While Pelagius widened the idea of grace to indefiniteness, and reduced it to a medley of natural gifts, law, gospel, forgiveness of sins, enlightenment, and example, Augustine restricted grace to the specifically Christian sphere (and, therefore, called it gratia Christi), though admitting its operation previous to Christ among the saints of the Jewish dispensation; but within this sphere he gave it incomparably greater depth. With him grace is, first of all, a creative power of God in Christ transforming men from within. It produces first the negative effect of forgiveness of sins, removing the hindrance to communion with God; then the positive communication of a new principle of life. The two are combined in the idea of justification, which, as we have already remarked, Augustine holds, not in the Protestant sense of declaring righteous once for all, but in the Catholic sense of gradually making righteous; thus substantially identifying it with sanctification.18301830    De spiritu et litera, c. 26 (tom. x. f. 109): “Quid est enim aliud, justificati, quam justi facti, ab illo scilicet qui justificat impium, ut ex impio fiat justus?” Retract. ii. 33: “Justificamur gratia Dei, hoc est justi efficimur.” Yet, as he refers this whole process to divine grace, to the exclusion of all human merit, he stands on essentially Evangelical ground.18311831    Comp. De gratia et libero arbitrio, c. 8 (§ 19), and many other places, where he ascribes fides, caritas, omnia bona opera, and vita aeterna to the free, unmerited grace of God. As we inherit from the first Adam our sinful and mortal life, so the second Adam implants in us, from God, and in God, the germ of a sinless and immortal life. Positive grace operates, therefore, not merely from without upon our intelligence by instruction and admonition, as Pelagius taught, but also in the centre of our personality, imparting to the will the power to do the good which the instruction teaches, and to imitate the example of Christ.18321832    “Non lege atque doctrina insonante forinsecus, sed interna et occulta, mirabili ac ineffabili potestate operatur Deus in cordibus hominum non solum veras revelationes, sed bonas etiam voluntates.” De grat. Christi, cap. 24 (x. f. 24). Hence he frequently calls it the inspiration of a good will, or of love, which is the fulfilling of the law.18331833    De corrept. et grat. cap. 2 (x. 751): “Inspiratio bonae voluntatis atque operis.” Without this grace men can “nullum prorsus sive cogitando, sive volendo et amando, sive agendo facere bonum.” Elsewhere he calls it also, “inspiratio dilectionis” and “caritatis.” C. duas Epist. Pel. iv., and De gratia Christi, 39. “Him that wills not, grace comes to meet, that he may will; him that wills, she follows up, that he may not will in vain.”18341834    “Nolentem praevenit, ut velit; volentem subsequitur, ne frustra velit.” Enchir. c. 82. Faith itself is an effect of grace; indeed, its first and fundamental effect, which provides for all others, and manifests itself in love. He had formerly held faith to be a work of man (as, in fact, though not exclusively, the capacity of faith, or receptivity for the divine, may be said to be); but he was afterwards led, particularly by the words of Paul in 1 Cor. iv. 7: “What hast thou, that thou hast not received?” to change his view.18351835    Comp. Retract i. c. 23; De dono perseverantiae, c. 20, and De praedest. c. 2. In a word, grace is the breath and blood of the new man; from it proceeds all that is truly good and divine, and without it we can do nothing acceptable to God.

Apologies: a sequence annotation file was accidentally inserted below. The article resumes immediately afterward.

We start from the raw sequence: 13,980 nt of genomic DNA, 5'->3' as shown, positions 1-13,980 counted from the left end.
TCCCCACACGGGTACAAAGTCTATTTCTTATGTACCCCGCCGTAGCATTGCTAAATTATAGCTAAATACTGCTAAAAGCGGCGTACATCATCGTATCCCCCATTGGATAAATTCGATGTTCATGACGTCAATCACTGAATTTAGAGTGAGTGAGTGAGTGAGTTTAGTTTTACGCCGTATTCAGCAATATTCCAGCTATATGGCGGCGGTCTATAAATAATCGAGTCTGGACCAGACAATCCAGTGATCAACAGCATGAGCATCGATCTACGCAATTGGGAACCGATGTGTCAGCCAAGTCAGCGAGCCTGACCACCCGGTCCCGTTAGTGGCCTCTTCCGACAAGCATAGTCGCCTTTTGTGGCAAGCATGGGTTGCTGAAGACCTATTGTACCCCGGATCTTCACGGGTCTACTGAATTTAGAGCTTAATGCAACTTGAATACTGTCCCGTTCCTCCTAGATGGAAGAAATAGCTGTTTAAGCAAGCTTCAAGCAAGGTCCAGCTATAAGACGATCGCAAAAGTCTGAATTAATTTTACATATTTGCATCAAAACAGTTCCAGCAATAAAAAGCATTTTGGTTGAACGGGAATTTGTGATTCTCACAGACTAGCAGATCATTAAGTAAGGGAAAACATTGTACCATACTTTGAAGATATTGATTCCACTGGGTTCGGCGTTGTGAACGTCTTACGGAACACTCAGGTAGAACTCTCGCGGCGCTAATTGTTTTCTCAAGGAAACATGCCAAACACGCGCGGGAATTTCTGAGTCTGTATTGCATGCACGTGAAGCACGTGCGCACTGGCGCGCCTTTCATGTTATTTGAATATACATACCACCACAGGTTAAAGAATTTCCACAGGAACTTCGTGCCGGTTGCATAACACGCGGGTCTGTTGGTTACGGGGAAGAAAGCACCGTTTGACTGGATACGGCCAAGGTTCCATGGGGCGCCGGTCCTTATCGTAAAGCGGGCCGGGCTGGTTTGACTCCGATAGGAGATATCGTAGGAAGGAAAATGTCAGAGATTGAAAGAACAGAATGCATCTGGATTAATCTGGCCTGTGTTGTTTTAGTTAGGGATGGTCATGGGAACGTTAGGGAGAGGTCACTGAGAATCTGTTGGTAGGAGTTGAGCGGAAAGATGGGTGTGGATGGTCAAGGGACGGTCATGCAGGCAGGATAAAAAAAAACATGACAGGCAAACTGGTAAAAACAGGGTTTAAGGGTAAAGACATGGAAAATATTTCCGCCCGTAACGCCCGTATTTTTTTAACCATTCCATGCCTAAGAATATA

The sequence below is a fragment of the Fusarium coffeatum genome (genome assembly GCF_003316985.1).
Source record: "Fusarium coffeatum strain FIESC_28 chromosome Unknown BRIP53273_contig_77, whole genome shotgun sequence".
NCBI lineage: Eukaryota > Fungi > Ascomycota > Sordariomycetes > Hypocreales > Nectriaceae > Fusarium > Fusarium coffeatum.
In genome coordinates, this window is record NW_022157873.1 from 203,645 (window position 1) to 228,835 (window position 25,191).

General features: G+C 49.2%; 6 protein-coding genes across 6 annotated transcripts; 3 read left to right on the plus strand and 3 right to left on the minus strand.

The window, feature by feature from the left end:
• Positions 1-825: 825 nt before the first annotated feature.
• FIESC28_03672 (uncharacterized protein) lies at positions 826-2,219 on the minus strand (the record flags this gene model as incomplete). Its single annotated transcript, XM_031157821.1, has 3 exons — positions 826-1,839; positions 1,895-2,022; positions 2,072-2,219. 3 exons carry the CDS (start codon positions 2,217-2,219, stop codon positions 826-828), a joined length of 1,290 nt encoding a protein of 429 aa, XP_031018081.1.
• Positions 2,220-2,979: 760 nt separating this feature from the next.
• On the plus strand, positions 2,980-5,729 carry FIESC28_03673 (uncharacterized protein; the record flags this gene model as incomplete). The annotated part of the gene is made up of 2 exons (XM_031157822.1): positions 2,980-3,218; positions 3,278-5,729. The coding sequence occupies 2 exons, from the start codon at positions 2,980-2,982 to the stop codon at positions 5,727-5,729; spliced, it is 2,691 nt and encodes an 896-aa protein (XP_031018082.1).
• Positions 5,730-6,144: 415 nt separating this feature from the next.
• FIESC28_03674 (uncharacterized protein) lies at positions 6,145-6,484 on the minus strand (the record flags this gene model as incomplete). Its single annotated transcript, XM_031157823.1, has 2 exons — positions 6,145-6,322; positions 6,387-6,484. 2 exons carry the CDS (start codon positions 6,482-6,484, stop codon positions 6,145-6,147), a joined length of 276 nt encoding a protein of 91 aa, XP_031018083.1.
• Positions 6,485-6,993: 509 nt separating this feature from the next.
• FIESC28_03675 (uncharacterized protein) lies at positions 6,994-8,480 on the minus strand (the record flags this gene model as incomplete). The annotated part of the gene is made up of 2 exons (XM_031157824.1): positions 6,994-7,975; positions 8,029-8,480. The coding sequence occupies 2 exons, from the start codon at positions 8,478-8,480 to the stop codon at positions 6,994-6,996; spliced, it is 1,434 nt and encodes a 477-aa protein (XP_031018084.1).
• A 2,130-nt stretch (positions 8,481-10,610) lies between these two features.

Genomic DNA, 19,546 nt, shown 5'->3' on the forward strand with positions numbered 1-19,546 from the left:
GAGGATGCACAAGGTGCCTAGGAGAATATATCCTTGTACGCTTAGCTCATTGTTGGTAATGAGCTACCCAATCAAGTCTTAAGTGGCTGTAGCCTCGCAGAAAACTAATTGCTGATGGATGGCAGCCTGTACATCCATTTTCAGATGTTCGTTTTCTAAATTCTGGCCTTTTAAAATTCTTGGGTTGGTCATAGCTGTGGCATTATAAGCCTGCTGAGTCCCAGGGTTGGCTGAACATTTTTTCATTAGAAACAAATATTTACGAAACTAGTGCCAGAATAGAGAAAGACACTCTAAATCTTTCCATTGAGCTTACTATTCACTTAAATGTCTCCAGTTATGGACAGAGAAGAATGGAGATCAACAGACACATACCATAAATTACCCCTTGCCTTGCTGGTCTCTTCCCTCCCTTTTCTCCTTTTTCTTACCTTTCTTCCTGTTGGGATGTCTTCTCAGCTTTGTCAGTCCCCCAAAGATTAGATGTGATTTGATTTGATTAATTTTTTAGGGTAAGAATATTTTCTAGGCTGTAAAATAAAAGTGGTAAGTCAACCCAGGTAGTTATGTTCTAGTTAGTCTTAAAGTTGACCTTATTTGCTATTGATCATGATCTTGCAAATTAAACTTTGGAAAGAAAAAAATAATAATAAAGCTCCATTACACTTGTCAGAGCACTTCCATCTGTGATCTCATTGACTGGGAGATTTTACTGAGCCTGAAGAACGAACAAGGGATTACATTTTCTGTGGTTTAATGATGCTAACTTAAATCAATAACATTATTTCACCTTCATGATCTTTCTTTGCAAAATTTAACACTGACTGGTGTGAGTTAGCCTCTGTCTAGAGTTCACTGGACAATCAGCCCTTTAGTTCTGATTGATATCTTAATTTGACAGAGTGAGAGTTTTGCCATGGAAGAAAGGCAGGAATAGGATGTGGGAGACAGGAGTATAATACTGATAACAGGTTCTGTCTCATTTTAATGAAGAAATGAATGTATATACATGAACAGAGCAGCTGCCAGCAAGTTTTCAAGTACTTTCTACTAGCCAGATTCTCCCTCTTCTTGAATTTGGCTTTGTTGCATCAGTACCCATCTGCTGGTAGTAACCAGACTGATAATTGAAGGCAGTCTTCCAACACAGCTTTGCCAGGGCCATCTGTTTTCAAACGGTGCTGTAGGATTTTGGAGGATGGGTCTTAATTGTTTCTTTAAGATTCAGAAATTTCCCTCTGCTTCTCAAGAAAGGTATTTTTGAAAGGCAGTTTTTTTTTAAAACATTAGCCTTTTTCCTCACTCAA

From this fundamental conception of grace arise the several properties which Augustine ascribes to it in opposition to Pelagius: